Monday, April 7, 2008

Consumer Credit Reading Stalls Market

Wall Street was giddy this morning after hearing the Washington Mutual, another beleaguered big-name bank, was about to receive a fresh $5 billion in equity funding from outside investors. The greed patrol on the street absolutely loves fresh cash. They seethe over it like wolves drooling over the blood of an exquisite kill.

With that, the Dow was quickly in the green and up by over 100 points before 1:00, taking the rest of the indices along for the ride. Hitting a wall of resistance in the 12,700-12,750 range, the markets cooled in the afternoon and really took a hit around 3:00 when news crossed the wires that February consumer credit fell to $5.2 billion from a prior reading of $10.3 billion. Expert economists expected a reading of $6.0 billion.

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Not only was consumer credit off dramatically, it was lower than even the more bearish forecasts, giving more credence to the argument that tight credit conditions are spilling over from banking and big business, all the way down to the basic consumer level. Banks aren't loaning money and consumers are loathe to borrow. Caught in the middle are businesses which need financing in order to expand, launch new products, and, in the worst of cases, meet payroll.

That last item - borrowing to meet payroll demands - is going to become a major worry over the next few months should the general credit conditions persist. Companies short on cash are going to be hard-pressed to find funding sufficient to meet current obligations. It's barely on the radar now, but watch for small firms laying off employees and some even shutting down, citing lack of capital or access to it as the main cause for failure.

In other business news, Yahoo head Jerry Yang and Microsoft CEO Steve Balmer spent the weekend tossing barbs back and forth about Microsoft's $31/share buyout offer. Yang insists he's open to negotiation, but at a higher price. Balmer believes Yahoo's value continues to deteriorate and says that if their original offer isn't met within three weeks, the company will embark upon a hostile takeover which would last months and could wreck Yahoo whether successful or not.

The general thinking among investors is that Yang is holding out against the odds, calling Balmer's bluff, and seeking somewhere in the range of $38-40 per share. Wishful thinking on Yang's part, likely, as Balmer and Microsoft have a cash hoard that's the envy of the world and with it could swallow Yahoo whole.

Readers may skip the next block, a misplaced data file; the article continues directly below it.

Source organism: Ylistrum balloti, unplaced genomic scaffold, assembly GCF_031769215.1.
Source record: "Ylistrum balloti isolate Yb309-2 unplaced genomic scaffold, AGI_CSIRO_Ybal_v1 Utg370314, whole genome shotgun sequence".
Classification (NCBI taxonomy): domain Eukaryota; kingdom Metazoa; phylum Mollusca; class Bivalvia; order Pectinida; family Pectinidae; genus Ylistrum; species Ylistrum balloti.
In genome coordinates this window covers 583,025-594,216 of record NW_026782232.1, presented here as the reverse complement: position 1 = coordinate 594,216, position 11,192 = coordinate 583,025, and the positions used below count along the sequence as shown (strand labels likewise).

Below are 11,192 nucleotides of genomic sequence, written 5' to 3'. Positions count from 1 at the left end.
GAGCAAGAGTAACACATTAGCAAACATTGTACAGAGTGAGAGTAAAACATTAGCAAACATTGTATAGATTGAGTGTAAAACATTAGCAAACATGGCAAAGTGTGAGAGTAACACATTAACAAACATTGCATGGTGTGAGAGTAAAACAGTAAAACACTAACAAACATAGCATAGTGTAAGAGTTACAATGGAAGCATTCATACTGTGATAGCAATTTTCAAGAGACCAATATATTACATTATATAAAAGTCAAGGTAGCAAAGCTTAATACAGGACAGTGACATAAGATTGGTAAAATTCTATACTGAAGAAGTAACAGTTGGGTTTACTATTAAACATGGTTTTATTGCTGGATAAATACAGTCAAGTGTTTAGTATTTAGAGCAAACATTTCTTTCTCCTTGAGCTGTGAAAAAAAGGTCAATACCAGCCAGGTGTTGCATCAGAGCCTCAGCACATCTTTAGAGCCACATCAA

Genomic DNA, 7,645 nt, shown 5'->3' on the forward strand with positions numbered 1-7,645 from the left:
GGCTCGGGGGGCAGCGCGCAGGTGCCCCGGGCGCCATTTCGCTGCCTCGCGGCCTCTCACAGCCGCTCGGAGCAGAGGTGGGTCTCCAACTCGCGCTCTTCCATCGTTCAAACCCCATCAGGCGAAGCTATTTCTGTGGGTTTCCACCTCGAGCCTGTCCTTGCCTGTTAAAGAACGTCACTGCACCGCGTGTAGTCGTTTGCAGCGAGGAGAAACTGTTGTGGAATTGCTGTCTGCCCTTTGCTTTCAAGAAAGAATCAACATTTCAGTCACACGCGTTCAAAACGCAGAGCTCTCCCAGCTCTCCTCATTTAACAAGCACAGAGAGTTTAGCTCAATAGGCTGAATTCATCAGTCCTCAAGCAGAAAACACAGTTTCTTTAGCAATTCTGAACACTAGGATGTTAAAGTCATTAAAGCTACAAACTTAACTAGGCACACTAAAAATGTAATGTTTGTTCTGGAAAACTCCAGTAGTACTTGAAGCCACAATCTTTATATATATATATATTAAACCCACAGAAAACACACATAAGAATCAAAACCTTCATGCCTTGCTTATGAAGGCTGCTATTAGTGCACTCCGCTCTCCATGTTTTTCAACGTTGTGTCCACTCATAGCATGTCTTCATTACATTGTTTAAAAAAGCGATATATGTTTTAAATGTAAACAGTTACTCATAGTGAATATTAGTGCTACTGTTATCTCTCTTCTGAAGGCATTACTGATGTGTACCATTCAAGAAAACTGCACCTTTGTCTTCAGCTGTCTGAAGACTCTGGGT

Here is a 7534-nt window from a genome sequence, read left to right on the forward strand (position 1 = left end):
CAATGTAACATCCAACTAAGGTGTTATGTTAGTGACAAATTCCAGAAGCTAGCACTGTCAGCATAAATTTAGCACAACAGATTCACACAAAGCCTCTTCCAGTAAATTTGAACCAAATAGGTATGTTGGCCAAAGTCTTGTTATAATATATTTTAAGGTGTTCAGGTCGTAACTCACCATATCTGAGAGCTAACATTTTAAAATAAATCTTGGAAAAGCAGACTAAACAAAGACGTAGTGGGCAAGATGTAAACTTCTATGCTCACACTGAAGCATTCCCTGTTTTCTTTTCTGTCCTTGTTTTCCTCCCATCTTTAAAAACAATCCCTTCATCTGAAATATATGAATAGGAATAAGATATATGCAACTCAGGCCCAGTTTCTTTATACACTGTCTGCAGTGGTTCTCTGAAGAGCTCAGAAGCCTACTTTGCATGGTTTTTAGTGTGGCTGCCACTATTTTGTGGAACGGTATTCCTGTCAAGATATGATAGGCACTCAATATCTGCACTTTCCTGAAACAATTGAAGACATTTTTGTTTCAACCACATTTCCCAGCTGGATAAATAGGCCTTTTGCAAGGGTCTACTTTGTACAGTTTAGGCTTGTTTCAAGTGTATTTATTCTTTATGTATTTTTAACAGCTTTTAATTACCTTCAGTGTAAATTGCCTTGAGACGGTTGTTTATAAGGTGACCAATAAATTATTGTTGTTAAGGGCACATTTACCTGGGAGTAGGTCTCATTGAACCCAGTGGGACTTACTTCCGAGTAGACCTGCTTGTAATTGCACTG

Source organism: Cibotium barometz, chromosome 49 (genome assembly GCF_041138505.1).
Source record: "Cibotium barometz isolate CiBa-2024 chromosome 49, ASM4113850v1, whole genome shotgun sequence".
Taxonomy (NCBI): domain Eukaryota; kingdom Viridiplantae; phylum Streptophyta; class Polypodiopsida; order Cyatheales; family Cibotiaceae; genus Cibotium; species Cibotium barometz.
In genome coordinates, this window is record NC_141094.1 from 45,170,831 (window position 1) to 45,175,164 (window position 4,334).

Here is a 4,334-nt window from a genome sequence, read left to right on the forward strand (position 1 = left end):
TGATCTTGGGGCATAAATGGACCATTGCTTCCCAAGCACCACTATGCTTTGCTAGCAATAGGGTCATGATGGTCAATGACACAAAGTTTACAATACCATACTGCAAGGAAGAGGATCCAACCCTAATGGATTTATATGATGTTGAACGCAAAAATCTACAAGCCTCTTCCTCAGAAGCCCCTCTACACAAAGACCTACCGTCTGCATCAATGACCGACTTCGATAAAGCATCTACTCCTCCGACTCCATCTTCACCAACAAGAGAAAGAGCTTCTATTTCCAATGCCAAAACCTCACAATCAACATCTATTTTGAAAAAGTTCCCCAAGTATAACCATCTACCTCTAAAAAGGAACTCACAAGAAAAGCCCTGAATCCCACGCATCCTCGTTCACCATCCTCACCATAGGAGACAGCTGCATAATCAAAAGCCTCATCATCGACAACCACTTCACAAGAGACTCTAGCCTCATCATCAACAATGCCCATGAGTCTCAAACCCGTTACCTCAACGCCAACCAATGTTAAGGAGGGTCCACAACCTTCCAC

Time seems to be running out on Yang and Yahoo's Board of Directors along with Balmer's patience. A hostile bid would sink the stock into the low 20s and possibly lower. Yahoo ended the day down 66 cents at 27.70.

Dow 12,612.43 +3.01; NASDAQ 2,364.83 -6.15; S&P 500 1,372.54 +2.14; NYSE Composite 9,184.72 +27.19

Getting back to macroeconomic issues, volume on the major exchanges was dull for the third straight session due to a number of factors. First, the market has been witness to a remarkable gain of late and is technically overbought. Second and third, there are few economic reports on which to trade and corporate earnings are just around the corner. Investors are taking a wait-and-see approach as first quarter results dribble out this week and then explode over the next two.

Gainers showed a slight edge over losers on the day, with 3306 stocks advancing and 2986 losing value. New highs bettered new lows for the second straight session, 138-95, a two-day trend that's not likely to last through the week.

Oil gained again, adding $2.86 to close at $109.09. (Keep driving, Americans!) The metals seem to have caught lightning in a bottle again, as gold rose $13.60 to $926.80 and silver pushed ahead 37 cents to $18.12 the ounce.

It's been a very sluggish time over the past three sessions and a pervasive sense of foreboding is enveloping parts of the street. While few still doubt that the US is headed for recession if not already in one, investors are still wary of capital and credit markets which have completely seized up over the past six months.

With home equity largely tapped out, consumers turning to credit cards to meet general obligations is not a healthy sign. Slowing demand will kill corporate profits and stop the wheels of industry (what's left of them in the USA) from turning altogether.

The economy is still in a vulnerable position and signs of recovery remain an illusion. Sooner or later, investors will begin tapping out and the great deluge of selling which began last August and gained tempo in January will resume, resulting in a large thud as traders' jaws hit the floor simultaneously. Forewarned is forearmed.

NYSE Volume 3,700,481,750
NASDAQ Volume 1,778,706,250

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